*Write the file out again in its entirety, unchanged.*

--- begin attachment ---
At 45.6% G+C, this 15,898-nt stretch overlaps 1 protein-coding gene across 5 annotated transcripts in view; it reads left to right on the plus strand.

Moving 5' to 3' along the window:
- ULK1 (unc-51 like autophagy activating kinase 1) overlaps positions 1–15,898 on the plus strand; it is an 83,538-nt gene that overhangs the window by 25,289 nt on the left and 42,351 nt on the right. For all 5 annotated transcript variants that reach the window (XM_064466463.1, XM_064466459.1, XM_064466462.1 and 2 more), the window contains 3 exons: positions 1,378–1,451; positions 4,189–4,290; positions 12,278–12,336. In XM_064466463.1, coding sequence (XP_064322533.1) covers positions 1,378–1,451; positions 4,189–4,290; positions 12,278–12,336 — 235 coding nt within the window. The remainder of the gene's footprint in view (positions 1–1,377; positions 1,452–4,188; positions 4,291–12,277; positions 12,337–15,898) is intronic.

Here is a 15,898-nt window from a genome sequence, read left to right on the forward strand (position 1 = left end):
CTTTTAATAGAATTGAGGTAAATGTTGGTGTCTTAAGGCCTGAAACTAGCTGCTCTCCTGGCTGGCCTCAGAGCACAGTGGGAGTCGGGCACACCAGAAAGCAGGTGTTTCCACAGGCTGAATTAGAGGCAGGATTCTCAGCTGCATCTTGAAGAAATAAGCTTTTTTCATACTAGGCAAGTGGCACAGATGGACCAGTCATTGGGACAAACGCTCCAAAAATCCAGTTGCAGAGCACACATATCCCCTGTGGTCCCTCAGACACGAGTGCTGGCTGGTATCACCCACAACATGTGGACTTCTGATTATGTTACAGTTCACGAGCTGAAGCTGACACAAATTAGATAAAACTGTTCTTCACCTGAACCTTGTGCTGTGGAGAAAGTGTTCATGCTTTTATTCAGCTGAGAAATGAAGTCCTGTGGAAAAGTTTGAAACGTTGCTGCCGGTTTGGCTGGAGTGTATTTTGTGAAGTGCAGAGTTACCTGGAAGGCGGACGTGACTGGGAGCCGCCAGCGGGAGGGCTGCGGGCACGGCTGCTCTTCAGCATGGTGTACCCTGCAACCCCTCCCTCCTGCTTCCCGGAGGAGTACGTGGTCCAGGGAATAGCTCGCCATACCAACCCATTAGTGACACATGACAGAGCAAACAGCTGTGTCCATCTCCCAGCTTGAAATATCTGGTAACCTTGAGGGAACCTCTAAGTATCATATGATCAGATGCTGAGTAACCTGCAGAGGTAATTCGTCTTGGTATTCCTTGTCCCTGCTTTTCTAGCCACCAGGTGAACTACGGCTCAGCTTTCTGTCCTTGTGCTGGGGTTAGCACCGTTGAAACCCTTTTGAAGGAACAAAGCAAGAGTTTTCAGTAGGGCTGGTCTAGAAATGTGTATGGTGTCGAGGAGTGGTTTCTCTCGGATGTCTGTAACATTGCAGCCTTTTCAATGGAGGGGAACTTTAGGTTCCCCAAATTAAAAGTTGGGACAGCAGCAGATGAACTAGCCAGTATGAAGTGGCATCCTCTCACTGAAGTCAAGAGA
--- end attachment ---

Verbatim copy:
At 45.6% G+C, this 15,898-nt stretch overlaps 1 protein-coding gene across 5 annotated transcripts in view; it reads left to right on the plus strand.

Moving 5' to 3' along the window:
- ULK1 (unc-51 like autophagy activating kinase 1) overlaps positions 1–15,898 on the plus strand; it is an 83,538-nt gene that overhangs the window by 25,289 nt on the left and 42,351 nt on the right. For all 5 annotated transcript variants that reach the window (XM_064466463.1, XM_064466459.1, XM_064466462.1 and 2 more), the window contains 3 exons: positions 1,378–1,451; positions 4,189–4,290; positions 12,278–12,336. In XM_064466463.1, coding sequence (XP_064322533.1) covers positions 1,378–1,451; positions 4,189–4,290; positions 12,278–12,336 — 235 coding nt within the window. The remainder of the gene's footprint in view (positions 1–1,377; positions 1,452–4,188; positions 4,291–12,277; positions 12,337–15,898) is intronic.

Here is a 15,898-nt window from a genome sequence, read left to right on the forward strand (position 1 = left end):
CTTTTAATAGAATTGAGGTAAATGTTGGTGTCTTAAGGCCTGAAACTAGCTGCTCTCCTGGCTGGCCTCAGAGCACAGTGGGAGTCGGGCACACCAGAAAGCAGGTGTTTCCACAGGCTGAATTAGAGGCAGGATTCTCAGCTGCATCTTGAAGAAATAAGCTTTTTTCATACTAGGCAAGTGGCACAGATGGACCAGTCATTGGGACAAACGCTCCAAAAATCCAGTTGCAGAGCACACATATCCCCTGTGGTCCCTCAGACACGAGTGCTGGCTGGTATCACCCACAACATGTGGACTTCTGATTATGTTACAGTTCACGAGCTGAAGCTGACACAAATTAGATAAAACTGTTCTTCACCTGAACCTTGTGCTGTGGAGAAAGTGTTCATGCTTTTATTCAGCTGAGAAATGAAGTCCTGTGGAAAAGTTTGAAACGTTGCTGCCGGTTTGGCTGGAGTGTATTTTGTGAAGTGCAGAGTTACCTGGAAGGCGGACGTGACTGGGAGCCGCCAGCGGGAGGGCTGCGGGCACGGCTGCTCTTCAGCATGGTGTACCCTGCAACCCCTCCCTCCTGCTTCCCGGAGGAGTACGTGGTCCAGGGAATAGCTCGCCATACCAACCCATTAGTGACACATGACAGAGCAAACAGCTGTGTCCATCTCCCAGCTTGAAATATCTGGTAACCTTGAGGGAACCTCTAAGTATCATATGATCAGATGCTGAGTAACCTGCAGAGGTAATTCGTCTTGGTATTCCTTGTCCCTGCTTTTCTAGCCACCAGGTGAACTACGGCTCAGCTTTCTGTCCTTGTGCTGGGGTTAGCACCGTTGAAACCCTTTTGAAGGAACAAAGCAAGAGTTTTCAGTAGGGCTGGTCTAGAAATGTGTATGGTGTCGAGGAGTGGTTTCTCTCGGATGTCTGTAACATTGCAGCCTTTTCAATGGAGGGGAACTTTAGGTTCCCCAAATTAAAAGTTGGGACAGCAGCAGATGAACTAGCCAGTATGAAGTGGCATCCTCTCACTGAAGTCAAGAGA